PEI COBB FREED MAKES SENSUALITY OUT OF A HARD-NOSED BRIEF; SKIDMORE, OWINGS & MERRILL CARVES OUT AN ELEGANT ATRIUM INSIDE.
Architect: Pei Cobb Freed—Henry N. Cobb, George H. Miller, Michael D. Flynn, Brian P. McNally, John L. Sullivan, Que Ranne Rhee, Fintan Dunne, Julie Eng
Architect of record: A. Epstein and Sons International—Michael Damore, Thomas Scheckelhoff, Scott Marker, Weng Foong, Michael Mueller Interior architect: Skidmore, Owings & Merrill (Pritzker spaces)—Stephen Apking, Nada Andric, Judy Fletcher Betts, Konstantin Buhr, David Davis, Peter Magill, Cynthia Mirbach, John Pickens, Elisabeth Rogoff, Annika Teig Client: Higgins Development Partners Consultants: Halvorson and Partners (structural); Environmental Systems Design (m/e/p); A. Epstein and Sons (civil); Peter Lindsay Schaudt Landscape (landscape); Weidlinger Associates (blast) Contractor: Bovis Lend Lease
Size: 1.75 million square feet Cost: Withheld Completion date: 2005
Curtain wall: Permasteelisa Glass: Viracon
Stone: W. R. Weiss Stone Systems Entrances: Crane Blinds: Hunter Douglas
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Chicago often seems positively Calvinistic in its devotion to the box, but things are loosening up. From various perspectives, the sleek stainless-steel-and-glass walls of the Hyatt Center suggest a very tall ship cruising gracefully through space. Call it the S.S. Pritzker, since it was codeveloped by the billionaire Chicago family that each year awards the Pritzker Prize and owns the worldwide Hyatt Hotel empire that is headquartered inside. In this, Chicago's first post-9/11 skyscraper, architect Henry Cobb, FAIA, of Pei Cobb Freed, has deftly integrated the new need for heightened security with his long-standing notion of "skyscraper as citizen."
The Pritzkers originally hired Foster and Partners to design a corporate headquarters with a lavish budget. But the day after the 9/11 attacks, Penny Pritzker, president of the Pritzker Realty Group, told Foster that the prospect of a major downturn in the hotel business made proceeding with his ambitious design impossible.
The Pritzkers and codeveloper Jack Higgins turned to Cobb, requesting a no-frills building that would be shared with other tenants. The brief: column-free, 33,000-square-foot floors, with 45-foot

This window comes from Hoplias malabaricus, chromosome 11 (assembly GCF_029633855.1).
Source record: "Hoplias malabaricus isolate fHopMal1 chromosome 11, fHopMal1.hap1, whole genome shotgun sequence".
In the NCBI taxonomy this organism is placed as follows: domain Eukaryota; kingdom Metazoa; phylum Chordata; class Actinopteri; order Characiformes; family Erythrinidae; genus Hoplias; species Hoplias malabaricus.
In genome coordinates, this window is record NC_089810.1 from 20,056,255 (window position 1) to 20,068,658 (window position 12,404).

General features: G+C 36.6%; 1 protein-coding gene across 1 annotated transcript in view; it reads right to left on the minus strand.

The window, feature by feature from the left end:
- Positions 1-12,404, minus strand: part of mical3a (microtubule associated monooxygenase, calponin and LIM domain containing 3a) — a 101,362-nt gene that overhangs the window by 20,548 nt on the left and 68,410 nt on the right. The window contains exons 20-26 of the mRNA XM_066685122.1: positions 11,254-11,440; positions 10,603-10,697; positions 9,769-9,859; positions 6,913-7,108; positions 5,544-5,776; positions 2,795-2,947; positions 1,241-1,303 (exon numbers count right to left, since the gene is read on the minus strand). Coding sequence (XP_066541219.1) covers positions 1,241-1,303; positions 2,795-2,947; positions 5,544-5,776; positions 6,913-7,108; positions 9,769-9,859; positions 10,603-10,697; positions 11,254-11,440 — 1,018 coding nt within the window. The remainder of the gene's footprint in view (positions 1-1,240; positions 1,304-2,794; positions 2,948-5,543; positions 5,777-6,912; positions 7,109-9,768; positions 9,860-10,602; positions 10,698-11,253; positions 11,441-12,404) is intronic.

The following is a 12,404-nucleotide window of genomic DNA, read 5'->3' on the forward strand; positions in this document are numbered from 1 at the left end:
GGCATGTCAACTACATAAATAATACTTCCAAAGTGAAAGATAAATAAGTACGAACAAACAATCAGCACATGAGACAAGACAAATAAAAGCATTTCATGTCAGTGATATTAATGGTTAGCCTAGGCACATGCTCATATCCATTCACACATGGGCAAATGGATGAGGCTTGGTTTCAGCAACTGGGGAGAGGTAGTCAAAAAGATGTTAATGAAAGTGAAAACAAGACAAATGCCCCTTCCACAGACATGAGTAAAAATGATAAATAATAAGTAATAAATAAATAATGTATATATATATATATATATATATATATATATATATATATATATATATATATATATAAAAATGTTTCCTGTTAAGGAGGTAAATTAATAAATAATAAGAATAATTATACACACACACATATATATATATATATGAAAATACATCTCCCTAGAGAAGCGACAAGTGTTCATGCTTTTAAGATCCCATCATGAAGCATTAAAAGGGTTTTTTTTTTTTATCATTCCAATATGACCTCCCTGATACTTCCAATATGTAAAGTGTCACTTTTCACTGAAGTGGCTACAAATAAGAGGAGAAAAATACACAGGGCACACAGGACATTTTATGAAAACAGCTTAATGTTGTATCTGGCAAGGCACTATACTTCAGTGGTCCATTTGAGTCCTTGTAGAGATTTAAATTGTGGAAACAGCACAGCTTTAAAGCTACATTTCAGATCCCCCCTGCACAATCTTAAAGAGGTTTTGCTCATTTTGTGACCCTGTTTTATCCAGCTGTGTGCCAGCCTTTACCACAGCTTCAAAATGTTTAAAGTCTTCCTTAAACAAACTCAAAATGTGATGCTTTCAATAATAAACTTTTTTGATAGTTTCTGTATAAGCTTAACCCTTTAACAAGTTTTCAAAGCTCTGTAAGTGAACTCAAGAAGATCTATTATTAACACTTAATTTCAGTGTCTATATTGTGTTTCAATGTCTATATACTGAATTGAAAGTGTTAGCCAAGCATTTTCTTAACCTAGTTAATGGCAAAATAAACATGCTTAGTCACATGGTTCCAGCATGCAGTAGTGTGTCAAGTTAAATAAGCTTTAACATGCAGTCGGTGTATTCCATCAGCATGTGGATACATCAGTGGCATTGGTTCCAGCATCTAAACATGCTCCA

Blair Kamin is the Pulitzer Prize-winning architecture critic of the Chicago Tribune.
spans from exterior wall to core. Cobb was given four weeks to fashion a schematic design. Recalling the tight schedule, he quotes the British philosopher Isaiah Berlin: "My brain is like a taxi—it responds when hailed."
Visiting the site, a block-long, rectangular plot a bit north of the Sears Tower, Cobb immediately discerned the advantages of an elliptical plan. Not only would it create a distinct skyline presence, it would open its floors to more expansive views than the typical block-filling box. The plan would eliminate the corner office, an icon of corporate hierarchy that a prospective tenant didn't want.
The sole modification to this diagram was a six-story, rectangular bustle attached at the base that created 51,000-square-foot floors to accommodate trading rooms for a financial-business tenant, Goldman Sachs. The low block felicitously improved the proportions of the steel-framed tower.
The tower's crisply handled long elevations, with their windows set flush with the luminous, linen-patterned, stainless-steel spandrels, were created from cost necessity as much as aesthetics. "Let's face it," says Cobb, "if you're doing a budget building, keep it smooth." The striking verticality of the end walls, with their nearly solid splaying surfaces of stainless steel, counters the dom
inant horizontality of the long elevations. The visible tension in the taut, bulging skin administers the right dose of Chicago toughness.
Cobb discreetly heightened security using free-form, granite-clad planters on the plaza, shaped with Chicago landscape architect Peter Schaudt. They echo the tower's curving geometry and invisibly do double-duty as barriers to the intru-
The Hyatt Center carves out space for a ground-level plaza that ushers thousands of commuters in and out of nearby Loop rail stations each workday.
South Franklin Street
For security, the columns of the monumental colonnade (opposite, top left) are concrete-encased inside their metal skins. The high, glass lobby walls are blast-resistant. Low entrance canopies at the juncture of the tower and the low "bustle" (left and lobby plan, below) balloon upward to 50-foot-tall, skylit vestibules accented with wall panels by British artist Keith Tyson (opposite, top right). Moving through a broad but low metal-detector zone, visitors arrive in the main lobby (opposite, bottom), with its tall bamboos augmented by soothing bubblers.
South Franklin Street
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